Matthew 20:20 – Then the mother of the sons of Zebedee came up to him with her sons, and kneeling before him she asked him for something.
The sons of Zebedee were James and John. They, along with Peter, were the ‘inner circle’ of the disciples. These three were with Jesus on the mount of transfiguration. John was the disciple Jesus loved. So we find that the sons of Zebedee were very close to Jesus.
Their mother’s name was Salome. Although Salome’s husband was deceased, he appears to have left her a wealthy widow. She was one of the women who followed Jesus and the disciples, supporting them financially (Mark 15:40).
Salome wants something. Either she feels very comfortable asking because of her service to Jesus, or she is a very bold woman! Either way, she approaches Jesus and kneels before him as a sign of respect.
Matthew 20:21 – And he said to her, “What do you want?” She said to him, “Say that these two sons of mine are to sit, one at your right hand, and one at your left, in your kingdom.”
This seems like a strange request because it immediately follows the revelation of Jesus that he will soon suffer a horrible death on the cross. Who would be asking for honors at a time like that?
However, it may not be that strange when we consider the mindset of James and John. The brothers (along with many other Jews) believed that once Jesus rose from the dead on the third day, he would immediately set up the kingdom they had long expected.
According to their timetable, Jesus would die, rise again and take over the world within a week!
The good news is that they had enough faith to believe that Jesus would rise from the dead. They also had the faith to believe that he would successfully establish his kingdom, even though there was no sign of it at that time.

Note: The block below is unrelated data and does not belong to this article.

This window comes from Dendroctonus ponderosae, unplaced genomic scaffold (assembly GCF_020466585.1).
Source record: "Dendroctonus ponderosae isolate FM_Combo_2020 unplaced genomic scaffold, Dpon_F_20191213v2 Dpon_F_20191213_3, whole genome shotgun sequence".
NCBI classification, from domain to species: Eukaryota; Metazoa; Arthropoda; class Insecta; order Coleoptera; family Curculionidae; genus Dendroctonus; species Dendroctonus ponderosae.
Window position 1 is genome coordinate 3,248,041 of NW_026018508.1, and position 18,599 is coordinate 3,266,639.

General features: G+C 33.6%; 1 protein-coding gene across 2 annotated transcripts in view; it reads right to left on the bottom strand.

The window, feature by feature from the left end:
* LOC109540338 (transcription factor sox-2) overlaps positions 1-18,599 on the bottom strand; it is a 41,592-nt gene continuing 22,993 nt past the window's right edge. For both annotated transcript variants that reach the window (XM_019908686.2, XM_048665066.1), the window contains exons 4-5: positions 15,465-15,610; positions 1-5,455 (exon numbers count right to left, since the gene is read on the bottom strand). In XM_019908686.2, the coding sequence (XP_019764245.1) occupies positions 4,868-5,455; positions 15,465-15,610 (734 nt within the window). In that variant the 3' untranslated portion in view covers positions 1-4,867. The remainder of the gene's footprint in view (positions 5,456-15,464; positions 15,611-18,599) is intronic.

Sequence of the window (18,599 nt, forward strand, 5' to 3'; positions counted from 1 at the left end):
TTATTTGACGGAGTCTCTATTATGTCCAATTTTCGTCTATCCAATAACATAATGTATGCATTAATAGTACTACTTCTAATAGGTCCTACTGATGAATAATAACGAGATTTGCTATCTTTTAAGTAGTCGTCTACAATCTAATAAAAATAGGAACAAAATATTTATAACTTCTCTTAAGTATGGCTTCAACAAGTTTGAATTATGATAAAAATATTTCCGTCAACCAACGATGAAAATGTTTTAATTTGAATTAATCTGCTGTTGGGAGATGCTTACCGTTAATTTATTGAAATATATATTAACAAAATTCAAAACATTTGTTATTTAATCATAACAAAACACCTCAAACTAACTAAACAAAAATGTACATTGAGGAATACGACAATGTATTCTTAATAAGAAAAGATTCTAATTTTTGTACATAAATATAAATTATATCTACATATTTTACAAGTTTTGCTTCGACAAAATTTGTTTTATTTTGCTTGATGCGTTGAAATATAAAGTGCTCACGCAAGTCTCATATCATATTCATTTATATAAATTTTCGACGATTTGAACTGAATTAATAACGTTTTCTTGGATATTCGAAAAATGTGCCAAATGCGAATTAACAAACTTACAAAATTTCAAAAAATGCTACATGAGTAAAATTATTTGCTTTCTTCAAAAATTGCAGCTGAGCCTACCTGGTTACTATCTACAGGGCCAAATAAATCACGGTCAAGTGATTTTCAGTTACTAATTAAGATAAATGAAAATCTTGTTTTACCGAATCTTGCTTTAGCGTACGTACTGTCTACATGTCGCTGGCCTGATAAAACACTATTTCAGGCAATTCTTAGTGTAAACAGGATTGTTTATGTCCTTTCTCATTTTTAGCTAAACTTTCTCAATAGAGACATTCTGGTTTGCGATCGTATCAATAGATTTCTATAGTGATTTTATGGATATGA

The bad news is that their request shows their ignorance and reveals their sinful ambition. They still believed that Jesus’ kingdom would be an earthly one with great splendor, glory, wealth and power. They wanted to be the first applicants for the top positions of honor in this new kingdom.
Their ambition also reveals an element of pride. They feel they are superior to the other disciples, and thus entitled to the highest positions of honor. After all, aren’t they Jesus’ closest friends? Hasn’t Jesus already shown them special favor?
So we see that even the disciples struggled with letting the things of this world go, in order to take hold of heavenly things. This is an issue that all Christians must constantly deal with.
We are citizens of heaven, fulfilling a temporary assignment here on earth. But sometimes, we get so focused on our temporary situation that we start to lay down roots here. We start to store up treasure here, rather than in heaven. We start to plan and work to have places of honor here, rather than in heaven. We want to make our mark on this world, rather than the world to come. We develop our own agenda for a good life here, rather than embracing the agenda that God has for us.
Even the apostles fell into this pitfall of the enemy. Is there a way for us to avoid it?
I believe we can circumvent this problem by following the example of Jesus:
Philippians 2:5-7 – Have this mind among yourselves which is yours in Christ Jesus who, though he was in the form of God, did not count equality with God a thing to be grasped, but emptied himself, … taking the form of a servant…he humbled himself becoming obedient to the point of death…
Notice that this scripture tells us that Jesus ‘emptied himself’. In other words, he put all of his human dreams, desires, ambitions, rights, and goals aside. Once he was emptied of his own desires, there was room for God to fill him with the desires of the Father, through the indwelling Holy Spirit. Because he was committed to fulfilling the will of the Father and not his own will, he was able to face the cross:
Matthew 26:42 – He went away again the second time, and prayed, saying, O my Father, if this cup may not pass away from me, except I drink it, your will be done.
I believe that God wants each of us to do the same thing. He wants us to empty ourselves by surrendering our plans, goals, dreams and desires to him. If we are seeking the will of God, and not trying to complete our own agendas, we will not fall into the trap of loving the world and neglecting heaven. Embracing God’s plan for our lives will ensure that we lay up all of our treasures in our permanent home (heaven), not here on earth.
During the next few days, will you give this idea some consideration? The Holy Spirit is standing by right now, just waiting for you to empty yourself, so he can fill you with the plans and purposes of God!